Carolyn and I have been doing this together for over 20 years, more than full time. She manages the workers and the office. She has a degree in computer science, which is critical to our success in mail order, marketing, and catalogue lay-out. Carolyn is diversifying the co-ops and wholesale buyers we sell to.
Our sons are in high school and help sell produce and plants at the Olympia Farmers Market.
Did you grow up on a farm?
No, not at all. I grew up in some of the biggest cities of the world. I was drafted and sent to Korea in 1972, to one of the highest, fortified areas in the world. When I was off-duty, I rented a room from a subsistence farmer nearby and worked with him on 2 to 3 acres. Behind the rice paddies was a forest of chestnuts. I enjoyed living in the country, an escape from the military. It planted a seed in my mind. After service I wanted to be self-sufficient and went to Evergreen State College, in the Back-To-the-Land program. I took basic farming with Woody Deryckx (adjunct faculty at Evergreen). He was my inspiration: Woody really got me going. He had enthusiasm and knowledge.
What is your on-going goal?
To keep selecting the best for this area, promoting edible plants, spreading the word. Chestnuts remain popular for me, as a main producer and the only source of so many varieties. I have a big collection of hardy kiwis; 40 varieties of blueberries, which are a commercial crop; and 60 to 70 varieties of apples. We grow a big collection of fig varieties, too. We are such a marginal area at 900’ -1100’ elevation, having some of the coolest summers in North America. It takes the right varieties. Mulberries, a largely forgotten tree, are a real success story: great with poultry, casting shade and feeding the flock. There are varieties with exceptional flavor, ornamental value, white fruits, dark fruits, dwarf varieties. It’s a plant that can grow just about anywhere in North America, a forgotten, under-appreciated plant.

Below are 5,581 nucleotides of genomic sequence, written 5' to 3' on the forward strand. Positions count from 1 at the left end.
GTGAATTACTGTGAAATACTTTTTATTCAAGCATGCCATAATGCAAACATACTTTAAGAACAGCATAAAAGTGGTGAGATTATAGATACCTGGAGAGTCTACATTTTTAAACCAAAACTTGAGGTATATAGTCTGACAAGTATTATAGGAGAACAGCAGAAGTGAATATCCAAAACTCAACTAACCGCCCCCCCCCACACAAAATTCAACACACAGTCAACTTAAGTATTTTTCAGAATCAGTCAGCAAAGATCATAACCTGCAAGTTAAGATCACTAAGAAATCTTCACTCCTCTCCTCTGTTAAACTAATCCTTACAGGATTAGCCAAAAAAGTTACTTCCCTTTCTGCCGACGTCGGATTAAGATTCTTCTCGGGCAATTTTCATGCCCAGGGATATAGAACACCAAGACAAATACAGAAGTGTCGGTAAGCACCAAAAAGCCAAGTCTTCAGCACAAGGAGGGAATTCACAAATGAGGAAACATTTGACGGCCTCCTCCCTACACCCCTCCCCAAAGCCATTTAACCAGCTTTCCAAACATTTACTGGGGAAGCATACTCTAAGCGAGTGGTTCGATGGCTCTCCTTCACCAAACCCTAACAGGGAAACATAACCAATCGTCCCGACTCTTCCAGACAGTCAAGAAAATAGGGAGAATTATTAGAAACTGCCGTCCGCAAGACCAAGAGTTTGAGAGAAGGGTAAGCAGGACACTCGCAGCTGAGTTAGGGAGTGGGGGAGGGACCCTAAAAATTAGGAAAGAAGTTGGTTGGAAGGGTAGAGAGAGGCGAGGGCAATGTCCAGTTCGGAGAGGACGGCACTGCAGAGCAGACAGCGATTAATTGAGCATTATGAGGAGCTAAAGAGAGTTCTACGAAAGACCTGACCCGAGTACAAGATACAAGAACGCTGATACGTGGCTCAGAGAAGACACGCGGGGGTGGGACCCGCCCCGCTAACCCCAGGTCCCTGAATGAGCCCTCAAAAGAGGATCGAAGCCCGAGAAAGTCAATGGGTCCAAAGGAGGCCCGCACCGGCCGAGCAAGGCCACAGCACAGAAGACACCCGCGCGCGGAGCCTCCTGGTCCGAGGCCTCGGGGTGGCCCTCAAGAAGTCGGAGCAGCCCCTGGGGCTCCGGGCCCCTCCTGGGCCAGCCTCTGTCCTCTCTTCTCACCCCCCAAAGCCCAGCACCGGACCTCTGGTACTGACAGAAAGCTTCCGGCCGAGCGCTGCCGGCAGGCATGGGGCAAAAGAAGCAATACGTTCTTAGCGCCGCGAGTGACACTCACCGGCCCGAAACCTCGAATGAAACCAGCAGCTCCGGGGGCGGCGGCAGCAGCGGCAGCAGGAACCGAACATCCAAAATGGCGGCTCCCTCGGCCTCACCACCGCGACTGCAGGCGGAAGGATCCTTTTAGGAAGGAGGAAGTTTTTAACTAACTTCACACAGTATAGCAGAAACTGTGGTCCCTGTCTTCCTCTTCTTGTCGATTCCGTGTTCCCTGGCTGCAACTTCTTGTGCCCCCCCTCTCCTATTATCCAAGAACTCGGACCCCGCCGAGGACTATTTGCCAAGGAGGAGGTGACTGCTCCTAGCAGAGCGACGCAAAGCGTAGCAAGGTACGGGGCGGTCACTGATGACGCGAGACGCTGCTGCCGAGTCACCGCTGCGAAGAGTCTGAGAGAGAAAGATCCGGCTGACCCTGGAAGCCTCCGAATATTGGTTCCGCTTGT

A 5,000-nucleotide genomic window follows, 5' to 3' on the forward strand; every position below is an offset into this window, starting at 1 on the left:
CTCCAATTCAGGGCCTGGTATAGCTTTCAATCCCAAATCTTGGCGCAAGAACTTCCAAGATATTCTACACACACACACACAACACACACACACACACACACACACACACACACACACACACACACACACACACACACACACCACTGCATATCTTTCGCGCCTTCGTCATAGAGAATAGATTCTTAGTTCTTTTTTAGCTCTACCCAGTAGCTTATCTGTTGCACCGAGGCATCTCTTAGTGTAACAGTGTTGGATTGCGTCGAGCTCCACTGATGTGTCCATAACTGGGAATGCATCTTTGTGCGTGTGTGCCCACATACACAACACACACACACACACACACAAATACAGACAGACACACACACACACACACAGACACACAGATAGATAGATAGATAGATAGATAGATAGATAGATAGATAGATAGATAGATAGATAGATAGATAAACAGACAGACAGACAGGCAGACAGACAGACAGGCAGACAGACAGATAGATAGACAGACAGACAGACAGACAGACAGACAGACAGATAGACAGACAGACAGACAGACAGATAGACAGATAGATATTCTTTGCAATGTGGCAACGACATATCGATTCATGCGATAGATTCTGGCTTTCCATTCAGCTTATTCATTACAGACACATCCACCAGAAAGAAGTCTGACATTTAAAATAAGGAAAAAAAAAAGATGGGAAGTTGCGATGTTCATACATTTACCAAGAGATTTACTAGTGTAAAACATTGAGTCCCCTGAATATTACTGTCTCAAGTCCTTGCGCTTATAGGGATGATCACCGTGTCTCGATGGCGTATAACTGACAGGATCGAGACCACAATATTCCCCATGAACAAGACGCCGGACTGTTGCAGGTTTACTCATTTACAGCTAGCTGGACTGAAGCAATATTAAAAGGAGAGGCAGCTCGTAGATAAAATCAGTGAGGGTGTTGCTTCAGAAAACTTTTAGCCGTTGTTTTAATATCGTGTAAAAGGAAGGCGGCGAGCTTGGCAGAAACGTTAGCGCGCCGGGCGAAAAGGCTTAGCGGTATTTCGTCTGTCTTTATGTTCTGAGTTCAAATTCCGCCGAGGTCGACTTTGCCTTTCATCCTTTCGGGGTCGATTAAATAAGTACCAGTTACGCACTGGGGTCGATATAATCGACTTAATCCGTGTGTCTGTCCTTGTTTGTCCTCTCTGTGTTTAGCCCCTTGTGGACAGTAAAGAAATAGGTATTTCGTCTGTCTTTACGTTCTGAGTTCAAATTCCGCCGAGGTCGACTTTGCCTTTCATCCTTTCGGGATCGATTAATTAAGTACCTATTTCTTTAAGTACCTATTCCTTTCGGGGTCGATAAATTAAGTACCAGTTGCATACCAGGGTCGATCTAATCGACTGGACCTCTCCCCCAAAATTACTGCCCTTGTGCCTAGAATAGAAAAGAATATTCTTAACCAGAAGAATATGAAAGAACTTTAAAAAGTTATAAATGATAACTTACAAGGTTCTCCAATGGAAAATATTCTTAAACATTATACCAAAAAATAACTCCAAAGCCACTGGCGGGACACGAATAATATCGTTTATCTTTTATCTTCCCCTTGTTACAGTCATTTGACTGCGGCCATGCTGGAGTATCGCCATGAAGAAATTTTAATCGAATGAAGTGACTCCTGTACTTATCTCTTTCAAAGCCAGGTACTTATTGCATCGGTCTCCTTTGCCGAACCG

What do you do for soil?
We don’t till the soil. We mow to keep black berries from taking over and fertilize only if needed. We encourage nitrogen-fixing plants: goumis, autumn olive, and clovers in understory.
Why are you members of Tilth Producers?
We are members of Tilth because we want to support its mission of promoting a sustainable food supply.
Find Michael Dolan and Burnt Ridge Nursery and Orchards at: www.burntridgenursery.com/
By Jacqueline Cramer